T. Hartonen

T. Hartonen
Are you T. Hartonen?

Claim your profile, edit publications, add additional information:

Contact Details

T. Hartonen

Pubs By Year

Pub Categories

Physics - Physics and Society (2)
High Energy Physics - Phenomenology (1)
High Energy Physics - Experiment (1)
Physics - General Physics (1)
Computer Science - Digital Libraries (1)
Physics - Data Analysis; Statistics and Probability (1)
Quantitative Biology - Quantitative Methods (1)
Physics - Computational Physics (1)

Publications Authored By T. Hartonen

Direct-Coupling Analysis is a group of methods to harvest information about coevolving residues in a protein family by learning a generative model in an exponential family from data. In protein families of realistic size, this learning can only be done approximately, and there is a trade-off between inference precision and computational speed. We here show that an earlier introduced $l_2$-regularized pseudolikelihood maximization method called plmDCA can be modified as to be easily parallelizable, as well as inherently faster on a single processor, at negligible difference in accuracy. Read More

The advancement of various fields of science depends on the actions of individual scientists via the peer review process. The referees' work patterns and stochastic nature of decision making both relate to the particular features of refereeing and to the universal aspects of human behavior. Here, we show that the time a referee takes to write a report on a scientific manuscript depends on the final verdict. Read More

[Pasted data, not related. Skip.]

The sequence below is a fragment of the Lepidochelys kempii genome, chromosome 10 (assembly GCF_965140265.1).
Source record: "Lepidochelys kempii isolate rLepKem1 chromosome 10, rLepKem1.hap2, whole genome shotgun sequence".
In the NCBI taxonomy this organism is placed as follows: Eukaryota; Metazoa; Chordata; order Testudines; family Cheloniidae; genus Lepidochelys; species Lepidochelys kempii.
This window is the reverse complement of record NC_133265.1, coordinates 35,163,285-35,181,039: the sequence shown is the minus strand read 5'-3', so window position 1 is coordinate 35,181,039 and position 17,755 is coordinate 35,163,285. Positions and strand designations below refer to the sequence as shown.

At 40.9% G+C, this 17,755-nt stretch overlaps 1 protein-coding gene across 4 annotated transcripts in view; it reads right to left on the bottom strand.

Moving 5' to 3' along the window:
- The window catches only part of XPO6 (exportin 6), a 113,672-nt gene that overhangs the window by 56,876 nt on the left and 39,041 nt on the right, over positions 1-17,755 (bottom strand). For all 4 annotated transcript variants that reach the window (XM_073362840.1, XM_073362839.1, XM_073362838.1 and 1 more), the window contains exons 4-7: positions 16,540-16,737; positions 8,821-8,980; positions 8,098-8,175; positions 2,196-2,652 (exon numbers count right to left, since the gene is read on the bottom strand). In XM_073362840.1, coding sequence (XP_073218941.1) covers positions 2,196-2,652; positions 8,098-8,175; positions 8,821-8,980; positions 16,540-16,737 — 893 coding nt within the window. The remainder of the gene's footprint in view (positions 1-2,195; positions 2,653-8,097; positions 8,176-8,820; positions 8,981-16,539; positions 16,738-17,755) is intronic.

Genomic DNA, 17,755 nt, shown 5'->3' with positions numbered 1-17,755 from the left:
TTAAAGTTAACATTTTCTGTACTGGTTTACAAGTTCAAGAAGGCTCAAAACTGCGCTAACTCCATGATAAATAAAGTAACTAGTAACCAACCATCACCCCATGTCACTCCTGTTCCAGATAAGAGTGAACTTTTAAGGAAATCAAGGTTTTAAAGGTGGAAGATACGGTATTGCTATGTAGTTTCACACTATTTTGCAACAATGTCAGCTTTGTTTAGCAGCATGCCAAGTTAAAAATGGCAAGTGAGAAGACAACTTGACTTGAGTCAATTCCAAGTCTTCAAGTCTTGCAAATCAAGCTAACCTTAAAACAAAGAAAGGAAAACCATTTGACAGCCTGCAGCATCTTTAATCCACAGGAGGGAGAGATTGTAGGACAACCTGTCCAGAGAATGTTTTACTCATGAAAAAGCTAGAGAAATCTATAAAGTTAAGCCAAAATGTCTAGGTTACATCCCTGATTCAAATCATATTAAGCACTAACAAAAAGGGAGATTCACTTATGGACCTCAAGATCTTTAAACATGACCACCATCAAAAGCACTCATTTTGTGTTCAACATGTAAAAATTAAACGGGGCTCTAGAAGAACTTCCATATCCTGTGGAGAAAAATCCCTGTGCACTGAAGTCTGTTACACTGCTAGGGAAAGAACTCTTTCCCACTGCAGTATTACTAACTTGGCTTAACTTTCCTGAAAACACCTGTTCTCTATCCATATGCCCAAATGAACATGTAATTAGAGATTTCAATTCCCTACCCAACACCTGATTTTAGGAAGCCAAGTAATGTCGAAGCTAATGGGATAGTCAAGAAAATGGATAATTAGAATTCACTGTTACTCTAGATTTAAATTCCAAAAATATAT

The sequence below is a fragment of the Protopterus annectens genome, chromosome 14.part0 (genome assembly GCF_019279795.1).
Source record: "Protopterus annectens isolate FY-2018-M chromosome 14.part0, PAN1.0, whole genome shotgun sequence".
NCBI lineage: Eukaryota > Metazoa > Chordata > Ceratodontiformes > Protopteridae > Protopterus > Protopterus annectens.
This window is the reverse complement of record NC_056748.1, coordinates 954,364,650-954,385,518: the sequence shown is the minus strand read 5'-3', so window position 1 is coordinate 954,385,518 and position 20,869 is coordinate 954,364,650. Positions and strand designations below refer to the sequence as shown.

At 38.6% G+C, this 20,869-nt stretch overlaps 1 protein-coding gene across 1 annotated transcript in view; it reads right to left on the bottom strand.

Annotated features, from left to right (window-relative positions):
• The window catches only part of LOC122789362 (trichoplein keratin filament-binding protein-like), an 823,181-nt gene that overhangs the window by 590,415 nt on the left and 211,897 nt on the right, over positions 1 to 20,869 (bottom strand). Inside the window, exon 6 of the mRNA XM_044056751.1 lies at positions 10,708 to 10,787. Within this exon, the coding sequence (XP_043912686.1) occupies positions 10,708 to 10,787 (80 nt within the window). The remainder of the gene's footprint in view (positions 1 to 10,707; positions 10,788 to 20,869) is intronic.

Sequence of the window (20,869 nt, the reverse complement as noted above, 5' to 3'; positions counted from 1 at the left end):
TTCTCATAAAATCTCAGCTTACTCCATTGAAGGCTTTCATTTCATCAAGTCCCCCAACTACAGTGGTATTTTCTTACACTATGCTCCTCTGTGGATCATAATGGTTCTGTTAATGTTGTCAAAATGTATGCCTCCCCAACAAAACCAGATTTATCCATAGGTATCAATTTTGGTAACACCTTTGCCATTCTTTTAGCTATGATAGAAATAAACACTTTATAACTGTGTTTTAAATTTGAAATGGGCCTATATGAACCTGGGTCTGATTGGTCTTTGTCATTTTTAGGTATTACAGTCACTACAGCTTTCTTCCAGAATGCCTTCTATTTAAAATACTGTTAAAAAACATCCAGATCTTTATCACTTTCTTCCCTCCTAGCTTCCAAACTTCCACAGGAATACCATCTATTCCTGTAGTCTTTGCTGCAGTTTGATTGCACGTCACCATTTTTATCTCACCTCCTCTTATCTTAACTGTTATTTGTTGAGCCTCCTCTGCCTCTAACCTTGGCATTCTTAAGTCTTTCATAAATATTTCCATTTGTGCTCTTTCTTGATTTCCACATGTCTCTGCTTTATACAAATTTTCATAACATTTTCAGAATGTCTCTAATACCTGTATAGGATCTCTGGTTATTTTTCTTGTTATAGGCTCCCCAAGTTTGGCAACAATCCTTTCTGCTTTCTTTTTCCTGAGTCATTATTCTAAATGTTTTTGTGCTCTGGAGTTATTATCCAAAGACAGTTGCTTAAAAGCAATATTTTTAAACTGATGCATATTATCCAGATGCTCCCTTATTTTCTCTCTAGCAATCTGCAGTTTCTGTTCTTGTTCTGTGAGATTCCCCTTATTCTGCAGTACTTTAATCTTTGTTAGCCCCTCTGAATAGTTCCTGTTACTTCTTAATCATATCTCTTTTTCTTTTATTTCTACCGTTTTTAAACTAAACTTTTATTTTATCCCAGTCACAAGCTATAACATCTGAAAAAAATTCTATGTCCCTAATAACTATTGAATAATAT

Cellular phones are now offering an ubiquitous means for scientists to observe life: how people act, move and respond to external influences. They can be utilized as measurement devices of individual persons and for groups of people of the social context and the related interactions. The picture of human life that emerges shows complexity, which is manifested in such data in properties of the spatiotemporal tracks of individuals. Read More

Scale-free and non-computable characteristics of natural networks are found to result from the least-time dispersal of energy. To consider a network as a thermodynamic system is motivated since ultimately everything that exists can be expressed in terms of energy. According to the variational principle, the network will grow and restructure when flows of energy diminish energy differences between nodes as well as relative to nodes in surrounding systems. Read More